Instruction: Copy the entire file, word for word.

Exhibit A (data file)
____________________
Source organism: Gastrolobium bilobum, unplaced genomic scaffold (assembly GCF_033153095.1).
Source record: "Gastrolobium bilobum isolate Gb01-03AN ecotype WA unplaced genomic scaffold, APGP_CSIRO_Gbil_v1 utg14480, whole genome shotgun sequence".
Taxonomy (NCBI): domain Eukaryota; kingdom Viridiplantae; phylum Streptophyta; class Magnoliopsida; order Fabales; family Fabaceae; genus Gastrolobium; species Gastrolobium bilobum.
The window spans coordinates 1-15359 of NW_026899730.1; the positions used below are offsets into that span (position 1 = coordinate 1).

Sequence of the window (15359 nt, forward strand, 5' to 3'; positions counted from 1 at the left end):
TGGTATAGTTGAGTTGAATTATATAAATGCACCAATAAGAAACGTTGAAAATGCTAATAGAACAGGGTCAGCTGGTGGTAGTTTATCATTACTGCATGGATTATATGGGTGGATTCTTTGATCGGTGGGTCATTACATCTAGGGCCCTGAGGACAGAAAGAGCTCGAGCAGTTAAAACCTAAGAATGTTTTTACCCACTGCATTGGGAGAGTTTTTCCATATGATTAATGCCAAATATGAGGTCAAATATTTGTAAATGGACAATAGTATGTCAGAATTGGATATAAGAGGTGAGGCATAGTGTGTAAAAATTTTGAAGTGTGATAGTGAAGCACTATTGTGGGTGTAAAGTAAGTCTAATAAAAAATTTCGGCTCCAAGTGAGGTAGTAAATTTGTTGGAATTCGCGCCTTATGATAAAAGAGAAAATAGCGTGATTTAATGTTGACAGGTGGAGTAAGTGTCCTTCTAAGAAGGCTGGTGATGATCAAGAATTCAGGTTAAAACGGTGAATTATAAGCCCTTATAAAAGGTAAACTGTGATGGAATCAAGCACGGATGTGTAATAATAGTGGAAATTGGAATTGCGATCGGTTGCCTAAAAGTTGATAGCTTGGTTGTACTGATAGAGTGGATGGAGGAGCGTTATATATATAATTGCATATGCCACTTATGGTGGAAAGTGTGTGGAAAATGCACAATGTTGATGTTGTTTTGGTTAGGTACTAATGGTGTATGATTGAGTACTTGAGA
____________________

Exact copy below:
Source organism: Gastrolobium bilobum, unplaced genomic scaffold (assembly GCF_033153095.1).
Source record: "Gastrolobium bilobum isolate Gb01-03AN ecotype WA unplaced genomic scaffold, APGP_CSIRO_Gbil_v1 utg14480, whole genome shotgun sequence".
Taxonomy (NCBI): domain Eukaryota; kingdom Viridiplantae; phylum Streptophyta; class Magnoliopsida; order Fabales; family Fabaceae; genus Gastrolobium; species Gastrolobium bilobum.
The window spans coordinates 1-15359 of NW_026899730.1; the positions used below are offsets into that span (position 1 = coordinate 1).

Sequence of the window (15359 nt, forward strand, 5' to 3'; positions counted from 1 at the left end):
TGGTATAGTTGAGTTGAATTATATAAATGCACCAATAAGAAACGTTGAAAATGCTAATAGAACAGGGTCAGCTGGTGGTAGTTTATCATTACTGCATGGATTATATGGGTGGATTCTTTGATCGGTGGGTCATTACATCTAGGGCCCTGAGGACAGAAAGAGCTCGAGCAGTTAAAACCTAAGAATGTTTTTACCCACTGCATTGGGAGAGTTTTTCCATATGATTAATGCCAAATATGAGGTCAAATATTTGTAAATGGACAATAGTATGTCAGAATTGGATATAAGAGGTGAGGCATAGTGTGTAAAAATTTTGAAGTGTGATAGTGAAGCACTATTGTGGGTGTAAAGTAAGTCTAATAAAAAATTTCGGCTCCAAGTGAGGTAGTAAATTTGTTGGAATTCGCGCCTTATGATAAAAGAGAAAATAGCGTGATTTAATGTTGACAGGTGGAGTAAGTGTCCTTCTAAGAAGGCTGGTGATGATCAAGAATTCAGGTTAAAACGGTGAATTATAAGCCCTTATAAAAGGTAAACTGTGATGGAATCAAGCACGGATGTGTAATAATAGTGGAAATTGGAATTGCGATCGGTTGCCTAAAAGTTGATAGCTTGGTTGTACTGATAGAGTGGATGGAGGAGCGTTATATATATAATTGCATATGCCACTTATGGTGGAAAGTGTGTGGAAAATGCACAATGTTGATGTTGTTTTGGTTAGGTACTAATGGTGTATGATTGAGTACTTGAGA